I worked on platting an area in 1968 when I was a lowly chainman. I remember the engineer set a quarter corner at 2640' because, well that's what engineers did back then before there were licensed surveyors in OK. Chaining with him was a pain. I'd go home at night with cramps on the inside of my forearm.
Anyway, fast forward to last week and I had to dig up both ends of that line. Measured distance = 2640.02'.
I smiled a little.
This is a follow up on a previous post. The dates provided indicate when licensure was officially launched for each profession. This suggests there were many trained and experienced individuals who could follow the lead of their unlicensed mentors who set a great number of the monuments from which we make our boundary decisions today. Suggesting that a bar lacking a cap or tag is somehow automatically worthless is futile. There was professional level work being done prior to the creation of licensure opportunity or the numerous requirements that have been added since that date.
History of Licensing
Licensing has been in existence in the State of Kansas since the Registration Board for Professional Engineers with its first meeting in July of 1931. It was comprised of five individuals, including the Deans of Engineering at Kansas State University and University of Kansas, a County Engineer, a Consulting Engineer and an Engineer with a structural steel fabrication company. All were appointed by then Governor Harry Woodring on July 2, 1931. Professional Engineer license #1 was issued to R. J. Paulette.
The Architectural Registration Board held its first meeting in June 1949, after two years of legislative debate before final approval of statutes allowed the creation of the Board. The Board was comprised of five individuals who were in private practice; however, the first temporary Chairman was Charles Marshall, who was the State Architect. Architect License #1 was issued to Charles W. Shaver.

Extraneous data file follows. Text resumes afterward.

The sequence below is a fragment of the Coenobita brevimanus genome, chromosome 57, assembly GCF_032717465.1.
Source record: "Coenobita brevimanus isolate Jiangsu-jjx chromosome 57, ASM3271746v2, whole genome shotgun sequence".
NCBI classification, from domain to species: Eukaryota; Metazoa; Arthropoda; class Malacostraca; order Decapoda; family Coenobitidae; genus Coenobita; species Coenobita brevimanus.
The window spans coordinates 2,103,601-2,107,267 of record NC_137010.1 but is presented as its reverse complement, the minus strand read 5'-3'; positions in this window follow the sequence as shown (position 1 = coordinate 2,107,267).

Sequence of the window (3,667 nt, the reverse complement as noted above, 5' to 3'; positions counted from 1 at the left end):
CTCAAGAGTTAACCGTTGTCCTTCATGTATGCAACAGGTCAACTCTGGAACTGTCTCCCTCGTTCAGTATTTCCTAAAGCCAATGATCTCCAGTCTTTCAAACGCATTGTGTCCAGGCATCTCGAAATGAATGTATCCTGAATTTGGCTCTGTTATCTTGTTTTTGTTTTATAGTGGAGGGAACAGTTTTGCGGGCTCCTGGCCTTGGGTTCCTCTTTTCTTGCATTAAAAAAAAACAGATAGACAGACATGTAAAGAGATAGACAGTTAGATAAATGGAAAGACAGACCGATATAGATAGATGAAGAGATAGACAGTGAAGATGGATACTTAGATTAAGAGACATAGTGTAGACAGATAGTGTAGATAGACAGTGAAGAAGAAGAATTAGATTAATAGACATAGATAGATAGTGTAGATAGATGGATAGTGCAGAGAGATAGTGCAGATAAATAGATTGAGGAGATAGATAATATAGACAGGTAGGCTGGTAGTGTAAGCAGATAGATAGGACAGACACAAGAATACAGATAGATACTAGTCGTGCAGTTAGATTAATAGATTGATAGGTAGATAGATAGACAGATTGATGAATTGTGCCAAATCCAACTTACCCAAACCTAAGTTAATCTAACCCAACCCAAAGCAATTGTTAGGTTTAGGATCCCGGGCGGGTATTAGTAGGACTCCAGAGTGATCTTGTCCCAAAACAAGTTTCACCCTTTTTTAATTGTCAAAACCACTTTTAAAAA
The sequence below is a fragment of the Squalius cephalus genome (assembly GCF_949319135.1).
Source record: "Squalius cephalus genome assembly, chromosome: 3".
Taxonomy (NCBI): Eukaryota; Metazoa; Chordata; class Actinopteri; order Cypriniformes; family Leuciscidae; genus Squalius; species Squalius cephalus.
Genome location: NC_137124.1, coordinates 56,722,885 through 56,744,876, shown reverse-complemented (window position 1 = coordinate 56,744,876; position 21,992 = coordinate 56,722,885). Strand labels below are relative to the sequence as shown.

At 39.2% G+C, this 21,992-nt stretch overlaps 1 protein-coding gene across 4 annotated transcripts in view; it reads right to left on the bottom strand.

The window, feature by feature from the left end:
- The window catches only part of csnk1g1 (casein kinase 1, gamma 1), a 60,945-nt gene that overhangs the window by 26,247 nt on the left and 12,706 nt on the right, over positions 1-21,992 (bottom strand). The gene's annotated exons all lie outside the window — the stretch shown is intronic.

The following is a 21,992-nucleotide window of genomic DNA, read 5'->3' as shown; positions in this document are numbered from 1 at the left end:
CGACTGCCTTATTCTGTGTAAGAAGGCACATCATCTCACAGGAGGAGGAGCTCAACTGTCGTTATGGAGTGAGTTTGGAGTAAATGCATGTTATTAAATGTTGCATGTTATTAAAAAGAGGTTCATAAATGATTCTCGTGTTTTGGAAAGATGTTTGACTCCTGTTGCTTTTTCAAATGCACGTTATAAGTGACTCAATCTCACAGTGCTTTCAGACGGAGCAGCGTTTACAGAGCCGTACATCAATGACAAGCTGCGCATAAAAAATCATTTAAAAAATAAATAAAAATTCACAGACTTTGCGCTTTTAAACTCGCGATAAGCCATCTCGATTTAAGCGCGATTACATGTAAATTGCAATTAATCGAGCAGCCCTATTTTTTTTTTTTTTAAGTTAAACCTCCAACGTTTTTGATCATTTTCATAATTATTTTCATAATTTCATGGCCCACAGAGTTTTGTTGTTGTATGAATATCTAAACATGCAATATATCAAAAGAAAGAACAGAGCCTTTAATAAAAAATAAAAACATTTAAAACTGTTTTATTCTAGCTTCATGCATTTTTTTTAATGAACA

The Board for Landscape Architects was established in 1968 and our records for its initial start are not available. It is known that Ralph Ricklefs of Salina was Chairman of the Board and instrumental in getting the Board established. Landscape Architect license #1 was issued to Robert P. Ealy on July 21, 1968.
The Land Surveyors were incorporated into the Engineer’s Board and information about a separate board is not available at the Board office. The first Land Surveyor license was issued to Truman Schlup on January 1, 1969.
On January 29, 1999, the first Geology License was issued to Lee Gerhard.
Re "looking up"- A decade or so ago, when I was working for a local firm that did a lot of work for Xcel Energy, we were requested to meet one of their Landmen on site to mark a potential route for an electric transmission line near Leadville Colorado in early spring (probably late March or early April of a year that had a lot of spring snow). We met with the Landman (Al Morganfield PLS, who some of you on here knew) and spent a great day walking through the high country in snow shoes with Al putting flagging on trees to mark the potential route, and talking land surveying, mining claims and whatnot. Later that year, Al called to give us the go ahead to start surveying the route, so we get a calc package together for the field crew, and off the 3 of them go into the high country. Later in the day the Party Chief calls, and he's scratching he's head since he cannot find any of the flagging in the trees. I checked his Lat/Long and knew he should be close, so my only response was "look up"- sure enough the Leadville area had about 20+ feet of snow that spring, and way up in the trees was the flagging... love surveying in Colorado.